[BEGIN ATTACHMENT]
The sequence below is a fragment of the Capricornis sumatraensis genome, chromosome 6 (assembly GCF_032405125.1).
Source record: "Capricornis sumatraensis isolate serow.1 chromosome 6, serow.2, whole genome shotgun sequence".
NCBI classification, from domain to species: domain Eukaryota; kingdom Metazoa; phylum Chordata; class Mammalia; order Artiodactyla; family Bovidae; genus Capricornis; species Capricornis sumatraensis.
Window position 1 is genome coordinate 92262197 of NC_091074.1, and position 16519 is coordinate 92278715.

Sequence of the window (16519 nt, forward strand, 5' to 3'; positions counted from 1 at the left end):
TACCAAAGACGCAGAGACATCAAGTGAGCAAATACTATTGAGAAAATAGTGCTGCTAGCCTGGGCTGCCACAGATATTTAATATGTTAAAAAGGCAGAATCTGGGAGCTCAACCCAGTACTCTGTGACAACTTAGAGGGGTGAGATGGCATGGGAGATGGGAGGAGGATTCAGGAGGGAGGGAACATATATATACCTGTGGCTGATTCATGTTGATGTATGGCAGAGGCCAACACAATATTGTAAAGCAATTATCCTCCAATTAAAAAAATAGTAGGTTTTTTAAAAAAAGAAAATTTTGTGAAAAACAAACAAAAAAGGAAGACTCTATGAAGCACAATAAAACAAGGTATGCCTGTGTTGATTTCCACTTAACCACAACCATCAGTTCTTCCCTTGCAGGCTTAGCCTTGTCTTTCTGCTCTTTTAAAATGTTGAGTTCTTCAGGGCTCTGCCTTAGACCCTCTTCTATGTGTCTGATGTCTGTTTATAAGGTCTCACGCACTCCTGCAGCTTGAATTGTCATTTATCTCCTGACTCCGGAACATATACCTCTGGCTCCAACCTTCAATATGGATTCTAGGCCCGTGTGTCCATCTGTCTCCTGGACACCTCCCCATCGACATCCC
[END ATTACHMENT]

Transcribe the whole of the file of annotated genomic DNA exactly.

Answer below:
The sequence below is a fragment of the Capricornis sumatraensis genome, chromosome 6 (assembly GCF_032405125.1).
Source record: "Capricornis sumatraensis isolate serow.1 chromosome 6, serow.2, whole genome shotgun sequence".
NCBI classification, from domain to species: domain Eukaryota; kingdom Metazoa; phylum Chordata; class Mammalia; order Artiodactyla; family Bovidae; genus Capricornis; species Capricornis sumatraensis.
Window position 1 is genome coordinate 92262197 of NC_091074.1, and position 16519 is coordinate 92278715.

Sequence of the window (16519 nt, forward strand, 5' to 3'; positions counted from 1 at the left end):
TACCAAAGACGCAGAGACATCAAGTGAGCAAATACTATTGAGAAAATAGTGCTGCTAGCCTGGGCTGCCACAGATATTTAATATGTTAAAAAGGCAGAATCTGGGAGCTCAACCCAGTACTCTGTGACAACTTAGAGGGGTGAGATGGCATGGGAGATGGGAGGAGGATTCAGGAGGGAGGGAACATATATATACCTGTGGCTGATTCATGTTGATGTATGGCAGAGGCCAACACAATATTGTAAAGCAATTATCCTCCAATTAAAAAAATAGTAGGTTTTTTAAAAAAAGAAAATTTTGTGAAAAACAAACAAAAAAGGAAGACTCTATGAAGCACAATAAAACAAGGTATGCCTGTGTTGATTTCCACTTAACCACAACCATCAGTTCTTCCCTTGCAGGCTTAGCCTTGTCTTTCTGCTCTTTTAAAATGTTGAGTTCTTCAGGGCTCTGCCTTAGACCCTCTTCTATGTGTCTGATGTCTGTTTATAAGGTCTCACGCACTCCTGCAGCTTGAATTGTCATTTATCTCCTGACTCCGGAACATATACCTCTGGCTCCAACCTTCAATATGGATTCTAGGCCCGTGTGTCCATCTGTCTCCTGGACACCTCCCCATCGACATCCC